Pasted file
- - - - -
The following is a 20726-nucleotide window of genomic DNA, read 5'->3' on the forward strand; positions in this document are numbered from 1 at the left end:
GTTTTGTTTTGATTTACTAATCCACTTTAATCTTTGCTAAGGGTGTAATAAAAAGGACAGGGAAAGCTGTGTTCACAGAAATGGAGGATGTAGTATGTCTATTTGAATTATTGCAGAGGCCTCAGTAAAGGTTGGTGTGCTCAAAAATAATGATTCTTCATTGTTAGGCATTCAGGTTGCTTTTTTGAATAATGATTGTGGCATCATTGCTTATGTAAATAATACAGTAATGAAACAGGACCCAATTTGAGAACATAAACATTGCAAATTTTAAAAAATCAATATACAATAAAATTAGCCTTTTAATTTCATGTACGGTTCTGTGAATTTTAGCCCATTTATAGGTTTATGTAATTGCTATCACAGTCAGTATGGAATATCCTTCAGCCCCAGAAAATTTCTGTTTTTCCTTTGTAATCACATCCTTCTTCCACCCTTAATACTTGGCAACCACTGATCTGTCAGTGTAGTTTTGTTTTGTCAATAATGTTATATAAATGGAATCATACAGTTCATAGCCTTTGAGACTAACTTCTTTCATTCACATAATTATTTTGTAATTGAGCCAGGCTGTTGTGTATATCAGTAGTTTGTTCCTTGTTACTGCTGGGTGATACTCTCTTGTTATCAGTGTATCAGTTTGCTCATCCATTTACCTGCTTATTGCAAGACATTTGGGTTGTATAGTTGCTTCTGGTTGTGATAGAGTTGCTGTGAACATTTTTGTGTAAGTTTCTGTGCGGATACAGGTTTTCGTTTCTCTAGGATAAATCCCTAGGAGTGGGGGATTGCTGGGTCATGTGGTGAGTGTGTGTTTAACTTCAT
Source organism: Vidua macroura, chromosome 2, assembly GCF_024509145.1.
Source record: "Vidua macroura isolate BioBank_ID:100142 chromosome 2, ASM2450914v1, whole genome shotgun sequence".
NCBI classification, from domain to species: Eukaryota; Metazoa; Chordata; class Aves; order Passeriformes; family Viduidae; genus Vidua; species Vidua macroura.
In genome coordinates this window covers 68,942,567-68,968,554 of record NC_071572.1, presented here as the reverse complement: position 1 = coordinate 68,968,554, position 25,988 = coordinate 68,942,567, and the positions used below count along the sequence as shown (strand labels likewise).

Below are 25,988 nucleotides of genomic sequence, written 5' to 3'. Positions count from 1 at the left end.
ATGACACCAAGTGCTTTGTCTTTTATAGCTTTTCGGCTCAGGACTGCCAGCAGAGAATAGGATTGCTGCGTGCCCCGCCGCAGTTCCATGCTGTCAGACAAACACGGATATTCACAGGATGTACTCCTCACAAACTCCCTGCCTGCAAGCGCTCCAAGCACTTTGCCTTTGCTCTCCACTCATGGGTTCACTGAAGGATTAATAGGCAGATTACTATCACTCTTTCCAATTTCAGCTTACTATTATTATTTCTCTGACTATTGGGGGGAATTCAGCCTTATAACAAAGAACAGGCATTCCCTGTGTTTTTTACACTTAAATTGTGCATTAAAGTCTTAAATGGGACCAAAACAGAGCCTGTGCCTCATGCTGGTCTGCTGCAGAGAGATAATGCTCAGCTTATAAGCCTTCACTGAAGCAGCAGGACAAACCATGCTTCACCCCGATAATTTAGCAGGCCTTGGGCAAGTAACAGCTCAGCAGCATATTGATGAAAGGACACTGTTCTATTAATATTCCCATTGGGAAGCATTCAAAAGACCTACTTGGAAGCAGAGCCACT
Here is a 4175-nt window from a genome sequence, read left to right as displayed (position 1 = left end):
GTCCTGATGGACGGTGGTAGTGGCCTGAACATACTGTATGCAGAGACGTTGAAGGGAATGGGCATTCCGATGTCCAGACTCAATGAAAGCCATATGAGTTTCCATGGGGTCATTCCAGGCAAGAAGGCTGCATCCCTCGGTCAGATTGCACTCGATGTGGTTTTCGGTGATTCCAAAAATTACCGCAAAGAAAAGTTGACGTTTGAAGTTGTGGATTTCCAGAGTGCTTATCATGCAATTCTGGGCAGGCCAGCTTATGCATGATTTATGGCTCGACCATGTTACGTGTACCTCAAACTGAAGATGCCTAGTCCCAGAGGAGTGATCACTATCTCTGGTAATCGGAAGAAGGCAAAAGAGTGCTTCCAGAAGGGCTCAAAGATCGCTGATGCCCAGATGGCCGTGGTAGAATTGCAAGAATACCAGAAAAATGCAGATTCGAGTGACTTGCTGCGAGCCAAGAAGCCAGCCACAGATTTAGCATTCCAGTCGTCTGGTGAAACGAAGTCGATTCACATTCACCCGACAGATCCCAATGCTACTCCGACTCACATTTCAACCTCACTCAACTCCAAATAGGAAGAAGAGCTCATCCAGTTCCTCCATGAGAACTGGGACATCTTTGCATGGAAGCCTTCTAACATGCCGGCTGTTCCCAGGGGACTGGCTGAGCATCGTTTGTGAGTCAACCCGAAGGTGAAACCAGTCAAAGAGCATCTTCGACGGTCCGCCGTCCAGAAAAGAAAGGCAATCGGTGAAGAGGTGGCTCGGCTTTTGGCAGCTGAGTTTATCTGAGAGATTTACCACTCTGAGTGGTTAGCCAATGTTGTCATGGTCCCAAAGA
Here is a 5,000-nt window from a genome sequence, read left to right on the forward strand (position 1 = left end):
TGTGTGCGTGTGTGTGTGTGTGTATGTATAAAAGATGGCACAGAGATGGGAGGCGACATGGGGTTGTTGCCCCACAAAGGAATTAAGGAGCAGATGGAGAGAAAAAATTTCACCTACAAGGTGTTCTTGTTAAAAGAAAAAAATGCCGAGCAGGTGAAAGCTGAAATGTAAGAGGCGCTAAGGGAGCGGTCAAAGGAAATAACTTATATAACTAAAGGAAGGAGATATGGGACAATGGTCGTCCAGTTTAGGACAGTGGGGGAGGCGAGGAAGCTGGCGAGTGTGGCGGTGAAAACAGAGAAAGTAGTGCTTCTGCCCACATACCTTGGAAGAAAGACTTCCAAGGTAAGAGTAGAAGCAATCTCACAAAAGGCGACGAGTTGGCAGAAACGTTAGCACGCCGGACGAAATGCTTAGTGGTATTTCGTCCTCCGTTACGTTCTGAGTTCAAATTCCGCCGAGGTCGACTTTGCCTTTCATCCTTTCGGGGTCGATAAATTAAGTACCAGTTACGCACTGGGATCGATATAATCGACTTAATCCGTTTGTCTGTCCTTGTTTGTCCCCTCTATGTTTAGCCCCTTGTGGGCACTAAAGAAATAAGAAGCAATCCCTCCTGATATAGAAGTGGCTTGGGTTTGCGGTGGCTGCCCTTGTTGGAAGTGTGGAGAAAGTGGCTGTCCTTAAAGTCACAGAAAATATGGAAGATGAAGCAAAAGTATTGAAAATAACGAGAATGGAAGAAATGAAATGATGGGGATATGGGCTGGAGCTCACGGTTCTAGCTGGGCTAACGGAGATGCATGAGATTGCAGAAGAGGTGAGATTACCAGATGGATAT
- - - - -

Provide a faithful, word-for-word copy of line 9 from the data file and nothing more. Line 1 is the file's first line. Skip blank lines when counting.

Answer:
Here is a 4175-nt window from a genome sequence, read left to right as displayed (position 1 = left end):